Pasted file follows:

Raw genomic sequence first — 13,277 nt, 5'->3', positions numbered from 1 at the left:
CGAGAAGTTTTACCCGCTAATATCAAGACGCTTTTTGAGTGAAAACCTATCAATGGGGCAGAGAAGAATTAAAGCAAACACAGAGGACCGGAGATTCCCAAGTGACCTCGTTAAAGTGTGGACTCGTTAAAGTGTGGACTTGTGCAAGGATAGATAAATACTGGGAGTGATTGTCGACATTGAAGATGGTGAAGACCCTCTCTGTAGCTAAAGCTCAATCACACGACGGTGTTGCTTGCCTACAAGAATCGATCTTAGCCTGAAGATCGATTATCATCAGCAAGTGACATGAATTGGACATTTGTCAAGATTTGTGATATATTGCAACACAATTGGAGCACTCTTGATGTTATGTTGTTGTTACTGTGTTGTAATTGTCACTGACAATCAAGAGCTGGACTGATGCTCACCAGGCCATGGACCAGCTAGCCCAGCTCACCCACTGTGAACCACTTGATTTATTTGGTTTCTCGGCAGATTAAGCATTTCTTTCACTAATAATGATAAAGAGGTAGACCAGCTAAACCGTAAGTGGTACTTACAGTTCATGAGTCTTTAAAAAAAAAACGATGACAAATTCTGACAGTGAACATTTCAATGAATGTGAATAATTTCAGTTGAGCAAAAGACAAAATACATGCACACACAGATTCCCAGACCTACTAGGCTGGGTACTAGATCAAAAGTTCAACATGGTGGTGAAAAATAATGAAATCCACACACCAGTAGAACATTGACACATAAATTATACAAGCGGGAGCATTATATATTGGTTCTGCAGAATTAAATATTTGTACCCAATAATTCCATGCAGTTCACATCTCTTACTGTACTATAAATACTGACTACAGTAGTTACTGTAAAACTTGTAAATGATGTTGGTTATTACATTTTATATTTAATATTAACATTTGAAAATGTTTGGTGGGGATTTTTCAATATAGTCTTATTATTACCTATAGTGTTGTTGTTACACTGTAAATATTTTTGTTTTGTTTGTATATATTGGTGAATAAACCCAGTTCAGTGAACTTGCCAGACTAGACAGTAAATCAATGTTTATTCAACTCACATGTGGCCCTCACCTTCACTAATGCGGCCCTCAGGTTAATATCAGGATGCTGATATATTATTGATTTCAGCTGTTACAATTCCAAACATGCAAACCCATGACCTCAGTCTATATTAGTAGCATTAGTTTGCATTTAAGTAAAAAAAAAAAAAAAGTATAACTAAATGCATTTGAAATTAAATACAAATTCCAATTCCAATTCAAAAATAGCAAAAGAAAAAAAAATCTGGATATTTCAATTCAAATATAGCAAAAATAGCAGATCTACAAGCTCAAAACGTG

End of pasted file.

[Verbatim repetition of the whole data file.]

Raw genomic sequence first — 13,277 nt, 5'->3', positions numbered from 1 at the left:
CGAGAAGTTTTACCCGCTAATATCAAGACGCTTTTTGAGTGAAAACCTATCAATGGGGCAGAGAAGAATTAAAGCAAACACAGAGGACCGGAGATTCCCAAGTGACCTCGTTAAAGTGTGGACTCGTTAAAGTGTGGACTTGTGCAAGGATAGATAAATACTGGGAGTGATTGTCGACATTGAAGATGGTGAAGACCCTCTCTGTAGCTAAAGCTCAATCACACGACGGTGTTGCTTGCCTACAAGAATCGATCTTAGCCTGAAGATCGATTATCATCAGCAAGTGACATGAATTGGACATTTGTCAAGATTTGTGATATATTGCAACACAATTGGAGCACTCTTGATGTTATGTTGTTGTTACTGTGTTGTAATTGTCACTGACAATCAAGAGCTGGACTGATGCTCACCAGGCCATGGACCAGCTAGCCCAGCTCACCCACTGTGAACCACTTGATTTATTTGGTTTCTCGGCAGATTAAGCATTTCTTTCACTAATAATGATAAAGAGGTAGACCAGCTAAACCGTAAGTGGTACTTACAGTTCATGAGTCTTTAAAAAAAAAACGATGACAAATTCTGACAGTGAACATTTCAATGAATGTGAATAATTTCAGTTGAGCAAAAGACAAAATACATGCACACACAGATTCCCAGACCTACTAGGCTGGGTACTAGATCAAAAGTTCAACATGGTGGTGAAAAATAATGAAATCCACACACCAGTAGAACATTGACACATAAATTATACAAGCGGGAGCATTATATATTGGTTCTGCAGAATTAAATATTTGTACCCAATAATTCCATGCAGTTCACATCTCTTACTGTACTATAAATACTGACTACAGTAGTTACTGTAAAACTTGTAAATGATGTTGGTTATTACATTTTATATTTAATATTAACATTTGAAAATGTTTGGTGGGGATTTTTCAATATAGTCTTATTATTACCTATAGTGTTGTTGTTACACTGTAAATATTTTTGTTTTGTTTGTATATATTGGTGAATAAACCCAGTTCAGTGAACTTGCCAGACTAGACAGTAAATCAATGTTTATTCAACTCACATGTGGCCCTCACCTTCACTAATGCGGCCCTCAGGTTAATATCAGGATGCTGATATATTATTGATTTCAGCTGTTACAATTCCAAACATGCAAACCCATGACCTCAGTCTATATTAGTAGCATTAGTTTGCATTTAAGTAAAAAAAAAAAAAAAGTATAACTAAATGCATTTGAAATTAAATACAAATTCCAATTCCAATTCAAAAATAGCAAAAGAAAAAAAAATCTGGATATTTCAATTCAAATATAGCAAAAATAGCAGATCTACAAGCTCAAAACGTG